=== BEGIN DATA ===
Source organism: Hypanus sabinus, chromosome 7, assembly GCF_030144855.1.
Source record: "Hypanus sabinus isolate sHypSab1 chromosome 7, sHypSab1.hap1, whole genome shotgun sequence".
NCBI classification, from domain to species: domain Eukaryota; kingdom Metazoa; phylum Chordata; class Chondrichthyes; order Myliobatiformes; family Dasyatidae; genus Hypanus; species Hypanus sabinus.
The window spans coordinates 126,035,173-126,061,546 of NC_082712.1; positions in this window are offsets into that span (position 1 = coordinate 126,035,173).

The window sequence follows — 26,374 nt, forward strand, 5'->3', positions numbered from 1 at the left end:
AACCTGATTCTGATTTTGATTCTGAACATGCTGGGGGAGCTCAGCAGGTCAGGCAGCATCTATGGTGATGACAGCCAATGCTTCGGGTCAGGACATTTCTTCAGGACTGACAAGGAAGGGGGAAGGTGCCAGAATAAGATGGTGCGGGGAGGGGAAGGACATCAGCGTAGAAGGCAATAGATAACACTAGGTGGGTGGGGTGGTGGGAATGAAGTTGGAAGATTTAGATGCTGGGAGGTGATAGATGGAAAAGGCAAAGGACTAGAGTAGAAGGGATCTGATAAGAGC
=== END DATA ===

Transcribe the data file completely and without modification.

Source organism: Hypanus sabinus, chromosome 7, assembly GCF_030144855.1.
Source record: "Hypanus sabinus isolate sHypSab1 chromosome 7, sHypSab1.hap1, whole genome shotgun sequence".
NCBI classification, from domain to species: domain Eukaryota; kingdom Metazoa; phylum Chordata; class Chondrichthyes; order Myliobatiformes; family Dasyatidae; genus Hypanus; species Hypanus sabinus.
The window spans coordinates 126,035,173-126,061,546 of NC_082712.1; positions in this window are offsets into that span (position 1 = coordinate 126,035,173).

The window sequence follows — 26,374 nt, forward strand, 5'->3', positions numbered from 1 at the left end:
AACCTGATTCTGATTTTGATTCTGAACATGCTGGGGGAGCTCAGCAGGTCAGGCAGCATCTATGGTGATGACAGCCAATGCTTCGGGTCAGGACATTTCTTCAGGACTGACAAGGAAGGGGGAAGGTGCCAGAATAAGATGGTGCGGGGAGGGGAAGGACATCAGCGTAGAAGGCAATAGATAACACTAGGTGGGTGGGGTGGTGGGAATGAAGTTGGAAGATTTAGATGCTGGGAGGTGATAGATGGAAAAGGCAAAGGACTAGAGTAGAAGGGATCTGATAAGAGC